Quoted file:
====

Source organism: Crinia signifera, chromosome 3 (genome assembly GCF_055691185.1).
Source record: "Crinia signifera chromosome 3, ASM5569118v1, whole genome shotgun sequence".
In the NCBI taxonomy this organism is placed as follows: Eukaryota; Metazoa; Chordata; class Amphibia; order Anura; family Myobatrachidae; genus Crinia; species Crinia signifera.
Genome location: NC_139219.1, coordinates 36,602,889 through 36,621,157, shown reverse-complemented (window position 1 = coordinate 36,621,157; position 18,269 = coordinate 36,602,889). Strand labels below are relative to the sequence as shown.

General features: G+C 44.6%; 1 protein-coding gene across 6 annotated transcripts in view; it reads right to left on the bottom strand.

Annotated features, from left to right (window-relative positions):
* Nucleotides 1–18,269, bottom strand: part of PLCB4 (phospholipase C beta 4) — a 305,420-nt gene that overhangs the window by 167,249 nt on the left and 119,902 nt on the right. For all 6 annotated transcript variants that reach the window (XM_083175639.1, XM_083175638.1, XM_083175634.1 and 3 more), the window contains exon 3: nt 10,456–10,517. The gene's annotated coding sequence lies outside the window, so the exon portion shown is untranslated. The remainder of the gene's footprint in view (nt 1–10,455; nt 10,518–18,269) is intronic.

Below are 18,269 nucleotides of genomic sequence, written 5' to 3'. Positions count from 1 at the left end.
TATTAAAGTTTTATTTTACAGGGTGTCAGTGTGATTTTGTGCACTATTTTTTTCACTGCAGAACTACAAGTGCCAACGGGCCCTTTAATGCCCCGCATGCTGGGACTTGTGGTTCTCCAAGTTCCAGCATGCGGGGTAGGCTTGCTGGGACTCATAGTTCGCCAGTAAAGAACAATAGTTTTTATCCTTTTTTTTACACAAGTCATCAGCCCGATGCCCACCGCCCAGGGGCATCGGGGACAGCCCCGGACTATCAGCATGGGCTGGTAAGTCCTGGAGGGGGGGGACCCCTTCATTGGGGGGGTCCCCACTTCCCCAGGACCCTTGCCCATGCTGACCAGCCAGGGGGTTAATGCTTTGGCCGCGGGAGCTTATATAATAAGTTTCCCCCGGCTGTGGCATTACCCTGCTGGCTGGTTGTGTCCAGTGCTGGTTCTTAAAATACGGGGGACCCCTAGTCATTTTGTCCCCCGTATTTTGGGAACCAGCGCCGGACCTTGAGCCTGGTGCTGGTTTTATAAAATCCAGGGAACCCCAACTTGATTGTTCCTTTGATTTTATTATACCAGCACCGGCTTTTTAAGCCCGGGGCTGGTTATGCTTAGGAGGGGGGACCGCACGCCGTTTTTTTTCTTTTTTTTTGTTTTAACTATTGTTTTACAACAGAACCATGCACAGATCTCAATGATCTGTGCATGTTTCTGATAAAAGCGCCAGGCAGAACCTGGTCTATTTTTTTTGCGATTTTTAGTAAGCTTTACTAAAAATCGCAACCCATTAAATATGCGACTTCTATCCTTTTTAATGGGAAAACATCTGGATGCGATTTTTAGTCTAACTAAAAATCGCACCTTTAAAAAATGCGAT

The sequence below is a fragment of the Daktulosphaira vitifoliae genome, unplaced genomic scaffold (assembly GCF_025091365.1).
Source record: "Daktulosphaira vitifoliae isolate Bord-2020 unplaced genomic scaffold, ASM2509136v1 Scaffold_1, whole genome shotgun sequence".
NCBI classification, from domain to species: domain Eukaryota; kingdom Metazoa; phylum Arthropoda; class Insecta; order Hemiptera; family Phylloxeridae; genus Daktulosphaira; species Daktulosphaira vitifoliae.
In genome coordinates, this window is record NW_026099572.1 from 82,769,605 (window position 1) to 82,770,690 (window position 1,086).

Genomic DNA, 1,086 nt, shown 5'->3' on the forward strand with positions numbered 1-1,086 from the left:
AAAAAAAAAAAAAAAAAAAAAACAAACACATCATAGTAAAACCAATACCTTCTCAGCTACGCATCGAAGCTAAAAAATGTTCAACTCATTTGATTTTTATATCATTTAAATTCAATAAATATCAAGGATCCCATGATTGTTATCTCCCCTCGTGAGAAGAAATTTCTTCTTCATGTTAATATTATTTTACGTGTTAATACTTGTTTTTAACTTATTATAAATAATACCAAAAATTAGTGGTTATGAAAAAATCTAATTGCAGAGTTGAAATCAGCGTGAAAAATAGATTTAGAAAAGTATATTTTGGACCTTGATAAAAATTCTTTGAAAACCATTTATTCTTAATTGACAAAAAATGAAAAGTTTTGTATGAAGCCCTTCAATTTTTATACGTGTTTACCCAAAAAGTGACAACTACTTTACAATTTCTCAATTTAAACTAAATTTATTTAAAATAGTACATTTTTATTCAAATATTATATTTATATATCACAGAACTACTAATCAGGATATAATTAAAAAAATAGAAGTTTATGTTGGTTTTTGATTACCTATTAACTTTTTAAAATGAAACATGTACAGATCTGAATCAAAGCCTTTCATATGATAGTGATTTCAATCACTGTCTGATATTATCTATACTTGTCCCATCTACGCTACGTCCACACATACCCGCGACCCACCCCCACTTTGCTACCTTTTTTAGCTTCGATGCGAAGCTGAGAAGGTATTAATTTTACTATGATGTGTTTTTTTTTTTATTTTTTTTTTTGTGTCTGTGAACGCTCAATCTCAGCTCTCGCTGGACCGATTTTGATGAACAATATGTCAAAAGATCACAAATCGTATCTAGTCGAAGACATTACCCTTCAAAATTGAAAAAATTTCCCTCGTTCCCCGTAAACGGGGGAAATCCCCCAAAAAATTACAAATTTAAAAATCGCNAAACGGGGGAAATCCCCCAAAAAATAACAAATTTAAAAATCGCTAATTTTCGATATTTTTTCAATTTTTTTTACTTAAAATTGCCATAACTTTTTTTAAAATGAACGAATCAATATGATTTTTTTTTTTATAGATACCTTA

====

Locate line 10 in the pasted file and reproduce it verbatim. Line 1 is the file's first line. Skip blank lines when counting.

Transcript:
The sequence below is a fragment of the Daktulosphaira vitifoliae genome, unplaced genomic scaffold (assembly GCF_025091365.1).